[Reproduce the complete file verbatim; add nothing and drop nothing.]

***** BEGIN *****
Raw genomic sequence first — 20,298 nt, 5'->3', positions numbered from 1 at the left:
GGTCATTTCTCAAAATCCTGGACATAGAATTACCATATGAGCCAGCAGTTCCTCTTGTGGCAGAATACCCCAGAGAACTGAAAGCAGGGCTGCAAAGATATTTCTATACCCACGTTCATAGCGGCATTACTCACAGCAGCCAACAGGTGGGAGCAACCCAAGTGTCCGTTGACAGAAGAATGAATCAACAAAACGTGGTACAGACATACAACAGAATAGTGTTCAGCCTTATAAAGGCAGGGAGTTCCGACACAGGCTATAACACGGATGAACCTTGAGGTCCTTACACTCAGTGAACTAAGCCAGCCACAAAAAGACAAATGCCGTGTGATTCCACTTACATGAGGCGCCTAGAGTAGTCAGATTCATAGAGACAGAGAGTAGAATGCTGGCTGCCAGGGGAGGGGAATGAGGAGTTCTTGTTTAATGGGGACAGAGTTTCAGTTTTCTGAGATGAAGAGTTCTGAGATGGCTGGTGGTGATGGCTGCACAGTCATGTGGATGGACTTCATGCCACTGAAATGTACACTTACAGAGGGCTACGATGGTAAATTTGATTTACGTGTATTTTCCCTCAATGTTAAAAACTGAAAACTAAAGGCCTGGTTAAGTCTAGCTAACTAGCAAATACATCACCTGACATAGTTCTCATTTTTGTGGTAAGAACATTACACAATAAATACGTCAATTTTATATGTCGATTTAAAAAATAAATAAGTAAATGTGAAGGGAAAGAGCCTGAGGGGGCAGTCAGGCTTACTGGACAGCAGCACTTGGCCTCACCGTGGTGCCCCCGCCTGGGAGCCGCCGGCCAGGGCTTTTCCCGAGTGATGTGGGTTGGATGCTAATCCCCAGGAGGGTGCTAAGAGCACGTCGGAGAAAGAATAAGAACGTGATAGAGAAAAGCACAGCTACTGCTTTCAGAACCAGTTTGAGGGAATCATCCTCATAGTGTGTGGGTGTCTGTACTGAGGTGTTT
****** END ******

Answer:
Raw genomic sequence first — 20,298 nt, 5'->3', positions numbered from 1 at the left:
GGTCATTTCTCAAAATCCTGGACATAGAATTACCATATGAGCCAGCAGTTCCTCTTGTGGCAGAATACCCCAGAGAACTGAAAGCAGGGCTGCAAAGATATTTCTATACCCACGTTCATAGCGGCATTACTCACAGCAGCCAACAGGTGGGAGCAACCCAAGTGTCCGTTGACAGAAGAATGAATCAACAAAACGTGGTACAGACATACAACAGAATAGTGTTCAGCCTTATAAAGGCAGGGAGTTCCGACACAGGCTATAACACGGATGAACCTTGAGGTCCTTACACTCAGTGAACTAAGCCAGCCACAAAAAGACAAATGCCGTGTGATTCCACTTACATGAGGCGCCTAGAGTAGTCAGATTCATAGAGACAGAGAGTAGAATGCTGGCTGCCAGGGGAGGGGAATGAGGAGTTCTTGTTTAATGGGGACAGAGTTTCAGTTTTCTGAGATGAAGAGTTCTGAGATGGCTGGTGGTGATGGCTGCACAGTCATGTGGATGGACTTCATGCCACTGAAATGTACACTTACAGAGGGCTACGATGGTAAATTTGATTTACGTGTATTTTCCCTCAATGTTAAAAACTGAAAACTAAAGGCCTGGTTAAGTCTAGCTAACTAGCAAATACATCACCTGACATAGTTCTCATTTTTGTGGTAAGAACATTACACAATAAATACGTCAATTTTATATGTCGATTTAAAAAATAAATAAGTAAATGTGAAGGGAAAGAGCCTGAGGGGGCAGTCAGGCTTACTGGACAGCAGCACTTGGCCTCACCGTGGTGCCCCCGCCTGGGAGCCGCCGGCCAGGGCTTTTCCCGAGTGATGTGGGTTGGATGCTAATCCCCAGGAGGGTGCTAAGAGCACGTCGGAGAAAGAATAAGAACGTGATAGAGAAAAGCACAGCTACTGCTTTCAGAACCAGTTTGAGGGAATCATCCTCATAGTGTGTGGGTGTCTGTACTGAGGTGTTT